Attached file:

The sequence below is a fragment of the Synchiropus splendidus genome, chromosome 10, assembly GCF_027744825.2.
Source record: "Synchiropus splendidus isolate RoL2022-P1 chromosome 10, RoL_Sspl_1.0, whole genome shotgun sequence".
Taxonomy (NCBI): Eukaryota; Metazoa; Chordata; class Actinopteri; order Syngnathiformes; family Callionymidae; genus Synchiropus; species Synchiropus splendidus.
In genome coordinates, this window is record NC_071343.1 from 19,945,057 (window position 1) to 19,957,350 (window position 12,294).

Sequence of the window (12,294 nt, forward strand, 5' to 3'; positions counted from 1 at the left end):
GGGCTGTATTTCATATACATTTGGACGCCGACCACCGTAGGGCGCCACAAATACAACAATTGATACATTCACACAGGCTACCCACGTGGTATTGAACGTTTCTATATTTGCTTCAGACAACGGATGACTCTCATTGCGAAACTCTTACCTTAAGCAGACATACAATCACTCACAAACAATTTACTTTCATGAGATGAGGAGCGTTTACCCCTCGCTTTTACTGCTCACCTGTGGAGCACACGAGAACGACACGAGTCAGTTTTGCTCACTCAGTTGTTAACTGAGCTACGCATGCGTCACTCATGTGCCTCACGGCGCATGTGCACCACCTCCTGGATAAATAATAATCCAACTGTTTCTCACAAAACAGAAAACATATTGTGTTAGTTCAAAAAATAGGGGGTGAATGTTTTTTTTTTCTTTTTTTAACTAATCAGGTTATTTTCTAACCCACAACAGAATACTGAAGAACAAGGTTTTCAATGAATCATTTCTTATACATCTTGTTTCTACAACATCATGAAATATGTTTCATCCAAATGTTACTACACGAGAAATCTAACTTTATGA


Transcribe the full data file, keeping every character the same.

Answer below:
The sequence below is a fragment of the Synchiropus splendidus genome, chromosome 10, assembly GCF_027744825.2.
Source record: "Synchiropus splendidus isolate RoL2022-P1 chromosome 10, RoL_Sspl_1.0, whole genome shotgun sequence".
Taxonomy (NCBI): Eukaryota; Metazoa; Chordata; class Actinopteri; order Syngnathiformes; family Callionymidae; genus Synchiropus; species Synchiropus splendidus.
In genome coordinates, this window is record NC_071343.1 from 19,945,057 (window position 1) to 19,957,350 (window position 12,294).

Sequence of the window (12,294 nt, forward strand, 5' to 3'; positions counted from 1 at the left end):
GGGCTGTATTTCATATACATTTGGACGCCGACCACCGTAGGGCGCCACAAATACAACAATTGATACATTCACACAGGCTACCCACGTGGTATTGAACGTTTCTATATTTGCTTCAGACAACGGATGACTCTCATTGCGAAACTCTTACCTTAAGCAGACATACAATCACTCACAAACAATTTACTTTCATGAGATGAGGAGCGTTTACCCCTCGCTTTTACTGCTCACCTGTGGAGCACACGAGAACGACACGAGTCAGTTTTGCTCACTCAGTTGTTAACTGAGCTACGCATGCGTCACTCATGTGCCTCACGGCGCATGTGCACCACCTCCTGGATAAATAATAATCCAACTGTTTCTCACAAAACAGAAAACATATTGTGTTAGTTCAAAAAATAGGGGGTGAATGTTTTTTTTTTCTTTTTTTAACTAATCAGGTTATTTTCTAACCCACAACAGAATACTGAAGAACAAGGTTTTCAATGAATCATTTCTTATACATCTTGTTTCTACAACATCATGAAATATGTTTCATCCAAATGTTACTACACGAGAAATCTAACTTTATGA